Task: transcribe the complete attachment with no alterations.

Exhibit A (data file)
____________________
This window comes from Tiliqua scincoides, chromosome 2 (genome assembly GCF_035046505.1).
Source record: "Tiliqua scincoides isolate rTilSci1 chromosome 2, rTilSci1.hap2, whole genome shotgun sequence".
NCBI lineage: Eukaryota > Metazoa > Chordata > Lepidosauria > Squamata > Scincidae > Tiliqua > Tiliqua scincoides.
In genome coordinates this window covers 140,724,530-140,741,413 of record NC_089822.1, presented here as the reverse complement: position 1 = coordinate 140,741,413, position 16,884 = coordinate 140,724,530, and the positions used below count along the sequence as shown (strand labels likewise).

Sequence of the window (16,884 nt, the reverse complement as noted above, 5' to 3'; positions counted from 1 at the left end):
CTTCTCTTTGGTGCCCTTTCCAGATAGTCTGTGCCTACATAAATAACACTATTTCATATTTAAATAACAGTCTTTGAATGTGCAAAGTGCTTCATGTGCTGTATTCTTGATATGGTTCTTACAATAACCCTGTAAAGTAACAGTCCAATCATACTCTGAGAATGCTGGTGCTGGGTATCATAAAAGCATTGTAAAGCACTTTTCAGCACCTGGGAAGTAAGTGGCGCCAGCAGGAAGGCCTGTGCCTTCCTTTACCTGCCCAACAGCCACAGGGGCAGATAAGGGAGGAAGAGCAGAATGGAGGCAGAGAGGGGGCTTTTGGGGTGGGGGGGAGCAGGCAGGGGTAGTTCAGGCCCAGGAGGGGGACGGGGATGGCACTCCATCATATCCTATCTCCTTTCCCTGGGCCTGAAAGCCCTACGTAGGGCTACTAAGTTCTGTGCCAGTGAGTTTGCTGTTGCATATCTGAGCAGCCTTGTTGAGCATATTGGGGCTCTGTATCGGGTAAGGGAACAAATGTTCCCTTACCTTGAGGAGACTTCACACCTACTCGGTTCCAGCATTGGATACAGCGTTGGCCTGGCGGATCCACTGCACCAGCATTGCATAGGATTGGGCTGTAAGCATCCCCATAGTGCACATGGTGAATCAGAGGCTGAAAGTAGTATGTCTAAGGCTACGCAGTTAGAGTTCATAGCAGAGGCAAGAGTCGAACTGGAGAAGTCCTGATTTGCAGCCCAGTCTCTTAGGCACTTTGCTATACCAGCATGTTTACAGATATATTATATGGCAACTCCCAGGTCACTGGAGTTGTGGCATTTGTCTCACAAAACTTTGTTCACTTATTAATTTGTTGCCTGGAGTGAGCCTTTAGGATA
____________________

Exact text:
This window comes from Tiliqua scincoides, chromosome 2 (genome assembly GCF_035046505.1).
Source record: "Tiliqua scincoides isolate rTilSci1 chromosome 2, rTilSci1.hap2, whole genome shotgun sequence".
NCBI lineage: Eukaryota > Metazoa > Chordata > Lepidosauria > Squamata > Scincidae > Tiliqua > Tiliqua scincoides.
In genome coordinates this window covers 140,724,530-140,741,413 of record NC_089822.1, presented here as the reverse complement: position 1 = coordinate 140,741,413, position 16,884 = coordinate 140,724,530, and the positions used below count along the sequence as shown (strand labels likewise).

Sequence of the window (16,884 nt, the reverse complement as noted above, 5' to 3'; positions counted from 1 at the left end):
CTTCTCTTTGGTGCCCTTTCCAGATAGTCTGTGCCTACATAAATAACACTATTTCATATTTAAATAACAGTCTTTGAATGTGCAAAGTGCTTCATGTGCTGTATTCTTGATATGGTTCTTACAATAACCCTGTAAAGTAACAGTCCAATCATACTCTGAGAATGCTGGTGCTGGGTATCATAAAAGCATTGTAAAGCACTTTTCAGCACCTGGGAAGTAAGTGGCGCCAGCAGGAAGGCCTGTGCCTTCCTTTACCTGCCCAACAGCCACAGGGGCAGATAAGGGAGGAAGAGCAGAATGGAGGCAGAGAGGGGGCTTTTGGGGTGGGGGGGAGCAGGCAGGGGTAGTTCAGGCCCAGGAGGGGGACGGGGATGGCACTCCATCATATCCTATCTCCTTTCCCTGGGCCTGAAAGCCCTACGTAGGGCTACTAAGTTCTGTGCCAGTGAGTTTGCTGTTGCATATCTGAGCAGCCTTGTTGAGCATATTGGGGCTCTGTATCGGGTAAGGGAACAAATGTTCCCTTACCTTGAGGAGACTTCACACCTACTCGGTTCCAGCATTGGATACAGCGTTGGCCTGGCGGATCCACTGCACCAGCATTGCATAGGATTGGGCTGTAAGCATCCCCATAGTGCACATGGTGAATCAGAGGCTGAAAGTAGTATGTCTAAGGCTACGCAGTTAGAGTTCATAGCAGAGGCAAGAGTCGAACTGGAGAAGTCCTGATTTGCAGCCCAGTCTCTTAGGCACTTTGCTATACCAGCATGTTTACAGATATATTATATGGCAACTCCCAGGTCACTGGAGTTGTGGCATTTGTCTCACAAAACTTTGTTCACTTATTAATTTGTTGCCTGGAGTGAGCCTTTAGGATA